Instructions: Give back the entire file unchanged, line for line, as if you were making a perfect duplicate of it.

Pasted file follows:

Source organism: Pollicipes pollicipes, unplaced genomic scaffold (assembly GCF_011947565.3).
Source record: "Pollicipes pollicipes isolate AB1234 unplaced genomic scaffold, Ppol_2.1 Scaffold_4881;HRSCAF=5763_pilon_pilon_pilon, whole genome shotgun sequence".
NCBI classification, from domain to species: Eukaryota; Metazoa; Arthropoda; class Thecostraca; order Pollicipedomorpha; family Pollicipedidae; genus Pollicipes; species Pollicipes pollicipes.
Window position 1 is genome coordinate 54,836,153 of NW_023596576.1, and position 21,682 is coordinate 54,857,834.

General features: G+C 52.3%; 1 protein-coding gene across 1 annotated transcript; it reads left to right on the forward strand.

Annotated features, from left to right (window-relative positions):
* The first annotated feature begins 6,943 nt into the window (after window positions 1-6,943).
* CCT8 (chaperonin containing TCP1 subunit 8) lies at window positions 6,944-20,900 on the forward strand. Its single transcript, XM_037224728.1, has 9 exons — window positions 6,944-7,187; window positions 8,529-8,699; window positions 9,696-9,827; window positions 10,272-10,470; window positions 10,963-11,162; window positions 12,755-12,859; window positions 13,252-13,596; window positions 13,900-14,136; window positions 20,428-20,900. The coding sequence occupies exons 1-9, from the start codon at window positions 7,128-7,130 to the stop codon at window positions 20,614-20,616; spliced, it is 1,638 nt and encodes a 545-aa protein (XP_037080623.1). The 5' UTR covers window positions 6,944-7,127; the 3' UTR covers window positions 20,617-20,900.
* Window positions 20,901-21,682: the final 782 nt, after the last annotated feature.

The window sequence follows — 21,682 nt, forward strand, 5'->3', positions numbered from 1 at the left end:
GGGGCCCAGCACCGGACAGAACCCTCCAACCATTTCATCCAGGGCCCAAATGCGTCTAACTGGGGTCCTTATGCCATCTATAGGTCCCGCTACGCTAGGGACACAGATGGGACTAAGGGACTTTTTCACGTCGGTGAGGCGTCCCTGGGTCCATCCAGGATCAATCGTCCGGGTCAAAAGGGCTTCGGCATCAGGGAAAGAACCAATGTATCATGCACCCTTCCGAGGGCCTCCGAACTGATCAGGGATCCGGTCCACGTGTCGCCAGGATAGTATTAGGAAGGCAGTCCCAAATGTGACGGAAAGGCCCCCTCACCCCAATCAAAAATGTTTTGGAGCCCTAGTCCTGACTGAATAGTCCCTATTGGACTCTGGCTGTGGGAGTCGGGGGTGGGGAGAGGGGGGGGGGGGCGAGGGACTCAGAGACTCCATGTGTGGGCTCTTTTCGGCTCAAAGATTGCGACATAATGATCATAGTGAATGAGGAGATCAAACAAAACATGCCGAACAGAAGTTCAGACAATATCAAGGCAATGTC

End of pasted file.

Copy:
Source organism: Pollicipes pollicipes, unplaced genomic scaffold (assembly GCF_011947565.3).
Source record: "Pollicipes pollicipes isolate AB1234 unplaced genomic scaffold, Ppol_2.1 Scaffold_4881;HRSCAF=5763_pilon_pilon_pilon, whole genome shotgun sequence".
NCBI classification, from domain to species: Eukaryota; Metazoa; Arthropoda; class Thecostraca; order Pollicipedomorpha; family Pollicipedidae; genus Pollicipes; species Pollicipes pollicipes.
Window position 1 is genome coordinate 54,836,153 of NW_023596576.1, and position 21,682 is coordinate 54,857,834.

General features: G+C 52.3%; 1 protein-coding gene across 1 annotated transcript; it reads left to right on the forward strand.

Annotated features, from left to right (window-relative positions):
* The first annotated feature begins 6,943 nt into the window (after window positions 1-6,943).
* CCT8 (chaperonin containing TCP1 subunit 8) lies at window positions 6,944-20,900 on the forward strand. Its single transcript, XM_037224728.1, has 9 exons — window positions 6,944-7,187; window positions 8,529-8,699; window positions 9,696-9,827; window positions 10,272-10,470; window positions 10,963-11,162; window positions 12,755-12,859; window positions 13,252-13,596; window positions 13,900-14,136; window positions 20,428-20,900. The coding sequence occupies exons 1-9, from the start codon at window positions 7,128-7,130 to the stop codon at window positions 20,614-20,616; spliced, it is 1,638 nt and encodes a 545-aa protein (XP_037080623.1). The 5' UTR covers window positions 6,944-7,127; the 3' UTR covers window positions 20,617-20,900.
* Window positions 20,901-21,682: the final 782 nt, after the last annotated feature.

The window sequence follows — 21,682 nt, forward strand, 5'->3', positions numbered from 1 at the left end:
GGGGCCCAGCACCGGACAGAACCCTCCAACCATTTCATCCAGGGCCCAAATGCGTCTAACTGGGGTCCTTATGCCATCTATAGGTCCCGCTACGCTAGGGACACAGATGGGACTAAGGGACTTTTTCACGTCGGTGAGGCGTCCCTGGGTCCATCCAGGATCAATCGTCCGGGTCAAAAGGGCTTCGGCATCAGGGAAAGAACCAATGTATCATGCACCCTTCCGAGGGCCTCCGAACTGATCAGGGATCCGGTCCACGTGTCGCCAGGATAGTATTAGGAAGGCAGTCCCAAATGTGACGGAAAGGCCCCCTCACCCCAATCAAAAATGTTTTGGAGCCCTAGTCCTGACTGAATAGTCCCTATTGGACTCTGGCTGTGGGAGTCGGGGGTGGGGAGAGGGGGGGGGGGGCGAGGGACTCAGAGACTCCATGTGTGGGCTCTTTTCGGCTCAAAGATTGCGACATAATGATCATAGTGAATGAGGAGATCAAACAAAACATGCCGAACAGAAGTTCAGACAATATCAAGGCAATGTC